Clustering is a multivariate analysis used to group similar objects (close in terms of distance) together in the same group (cluster). Unlike supervised learning methods (for example, classification and regression) a clustering analysis does not use any label information, but simply uses the similarity between data features to group them into clusters.
Clustering does not refer to specific algorithms but it’s a process to create groups based on similarity measure. Clustering analysis use unsupervised learning algorithm to create clusters.
Clustering algorithms generally work on simple principle of maximization of intracluster similarities and minimization of intercluster similarities. The measure of similarity determines how the clusters need to be formed.
Similarity is a characterization of the ratio of the number of attributes two objects share in common compared to the total list of attributes between them. Objects which have everything in common are identical, and have a similarity of 1.0. Objects which have nothing in common have a similarity of 0.0.
Clustering can be widely adapted in the analysis of businesses. For example, a marketing department can use clustering to segment customers by personal attributes. As a result of this, different marketing campaigns targeting various types of customers can be designed.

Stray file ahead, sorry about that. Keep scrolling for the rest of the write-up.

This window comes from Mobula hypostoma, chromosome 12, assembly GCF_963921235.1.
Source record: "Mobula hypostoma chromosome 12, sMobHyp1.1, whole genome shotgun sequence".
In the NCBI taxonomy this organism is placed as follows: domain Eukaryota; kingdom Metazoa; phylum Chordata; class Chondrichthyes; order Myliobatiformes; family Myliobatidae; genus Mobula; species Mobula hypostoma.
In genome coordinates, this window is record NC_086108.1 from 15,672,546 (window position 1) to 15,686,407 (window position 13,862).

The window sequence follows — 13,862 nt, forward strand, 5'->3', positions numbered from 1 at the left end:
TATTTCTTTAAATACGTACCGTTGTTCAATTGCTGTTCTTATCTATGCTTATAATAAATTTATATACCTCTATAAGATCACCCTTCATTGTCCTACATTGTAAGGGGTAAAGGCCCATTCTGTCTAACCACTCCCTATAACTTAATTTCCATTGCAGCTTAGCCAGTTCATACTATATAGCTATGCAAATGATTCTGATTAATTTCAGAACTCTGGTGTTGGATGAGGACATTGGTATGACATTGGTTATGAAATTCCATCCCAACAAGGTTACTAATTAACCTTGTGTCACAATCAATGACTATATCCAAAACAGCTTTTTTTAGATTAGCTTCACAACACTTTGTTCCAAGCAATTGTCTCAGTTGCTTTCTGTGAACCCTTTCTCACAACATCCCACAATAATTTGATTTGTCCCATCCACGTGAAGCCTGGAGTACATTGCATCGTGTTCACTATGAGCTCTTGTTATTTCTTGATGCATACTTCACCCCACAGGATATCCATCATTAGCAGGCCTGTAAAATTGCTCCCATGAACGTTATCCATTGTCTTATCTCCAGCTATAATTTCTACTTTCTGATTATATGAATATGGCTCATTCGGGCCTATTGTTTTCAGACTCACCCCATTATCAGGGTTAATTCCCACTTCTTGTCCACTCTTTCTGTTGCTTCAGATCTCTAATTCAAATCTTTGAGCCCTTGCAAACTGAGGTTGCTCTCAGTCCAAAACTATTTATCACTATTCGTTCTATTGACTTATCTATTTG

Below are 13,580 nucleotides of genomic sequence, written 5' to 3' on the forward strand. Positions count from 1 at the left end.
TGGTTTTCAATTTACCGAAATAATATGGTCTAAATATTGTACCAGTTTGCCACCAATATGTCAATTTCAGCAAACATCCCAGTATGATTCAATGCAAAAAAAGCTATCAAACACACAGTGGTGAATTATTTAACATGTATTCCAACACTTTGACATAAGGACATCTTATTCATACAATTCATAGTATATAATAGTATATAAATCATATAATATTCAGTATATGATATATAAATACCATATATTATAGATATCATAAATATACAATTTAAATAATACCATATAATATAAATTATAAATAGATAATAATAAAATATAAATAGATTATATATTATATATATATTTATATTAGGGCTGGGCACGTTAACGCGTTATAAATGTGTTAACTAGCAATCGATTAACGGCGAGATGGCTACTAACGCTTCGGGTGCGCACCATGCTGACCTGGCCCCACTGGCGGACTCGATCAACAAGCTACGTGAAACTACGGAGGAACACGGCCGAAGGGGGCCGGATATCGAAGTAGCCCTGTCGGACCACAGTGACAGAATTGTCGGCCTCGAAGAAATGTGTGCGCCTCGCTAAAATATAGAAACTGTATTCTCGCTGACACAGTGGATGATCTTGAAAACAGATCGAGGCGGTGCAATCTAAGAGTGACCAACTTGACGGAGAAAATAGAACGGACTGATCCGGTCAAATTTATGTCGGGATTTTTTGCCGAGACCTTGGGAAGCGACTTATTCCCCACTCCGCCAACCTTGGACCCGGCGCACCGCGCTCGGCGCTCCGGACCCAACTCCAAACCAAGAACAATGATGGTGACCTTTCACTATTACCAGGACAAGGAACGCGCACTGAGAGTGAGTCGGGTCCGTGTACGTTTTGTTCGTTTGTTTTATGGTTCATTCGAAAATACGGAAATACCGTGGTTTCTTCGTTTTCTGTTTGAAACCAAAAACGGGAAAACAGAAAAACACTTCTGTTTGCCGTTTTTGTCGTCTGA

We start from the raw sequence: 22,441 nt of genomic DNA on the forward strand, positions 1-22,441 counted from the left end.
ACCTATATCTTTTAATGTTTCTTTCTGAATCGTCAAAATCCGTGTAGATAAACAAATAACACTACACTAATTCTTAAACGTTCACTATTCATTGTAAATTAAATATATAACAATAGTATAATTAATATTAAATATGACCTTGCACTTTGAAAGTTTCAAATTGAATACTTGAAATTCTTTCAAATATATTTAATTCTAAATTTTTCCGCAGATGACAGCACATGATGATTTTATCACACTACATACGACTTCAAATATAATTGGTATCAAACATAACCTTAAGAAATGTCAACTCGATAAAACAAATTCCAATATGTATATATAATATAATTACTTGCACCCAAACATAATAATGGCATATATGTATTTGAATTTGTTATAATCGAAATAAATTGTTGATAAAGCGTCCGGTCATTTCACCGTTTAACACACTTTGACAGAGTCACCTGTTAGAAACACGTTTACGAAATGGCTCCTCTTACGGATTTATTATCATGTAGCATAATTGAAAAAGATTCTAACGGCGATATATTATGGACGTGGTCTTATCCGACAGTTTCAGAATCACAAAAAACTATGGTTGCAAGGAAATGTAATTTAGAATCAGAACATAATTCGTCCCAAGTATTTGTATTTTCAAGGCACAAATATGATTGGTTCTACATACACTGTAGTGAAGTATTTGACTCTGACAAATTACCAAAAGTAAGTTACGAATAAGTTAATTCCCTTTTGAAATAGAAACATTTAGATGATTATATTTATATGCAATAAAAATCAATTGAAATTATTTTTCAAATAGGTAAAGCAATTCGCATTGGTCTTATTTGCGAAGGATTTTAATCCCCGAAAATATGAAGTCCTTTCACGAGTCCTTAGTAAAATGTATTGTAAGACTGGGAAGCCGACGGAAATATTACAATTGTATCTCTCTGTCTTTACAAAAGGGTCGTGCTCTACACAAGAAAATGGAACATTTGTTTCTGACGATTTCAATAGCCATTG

Clustering model is a notion used to signify what kind of clusters we are trying to identify. The four most common models of clustering methods are hierarchical clustering, k-means clustering, model-based clustering, and density-based clustering:
A good clustering algorithm can be evaluated based on two primary objectives:
Density-based clustering uses the idea of density reachability and density connectivity (as an alternative to distance measurement), which makes it very useful in discovering a cluster in nonlinear shapes. This method finds an area with a higher density than the remaining area. One of the most famous methods is Density-Based Spatial Clustering of Applications with Noise (DBSCAN). It uses the concept of density reachability and density connectivity.
The Density-based clustering algorithm DBSCAN is a fundamental data clustering technique for finding arbitrary shape clusters as well as for detecting outliers.
Unlike K-Means, DBSCAN does not require the number of clusters as a parameter. Rather it infers the number of clusters based on the data, and it can discover clusters of arbitrary shape (for comparison, K-Means usually discovers spherical clusters). Partitioning methods (K-means, PAM clustering) and hierarchical clustering are suitable for finding spherical-shaped clusters or convex clusters. In other words, they work well for compact and well separated clusters. Moreover, they are also severely affected by the presence of noise and outliers in the data.
Advantages of Density-based clustering are
Disadvantages of Density-based clustering are
This algorithm works on a parametric approach. The two parameters involved in this algorithm are: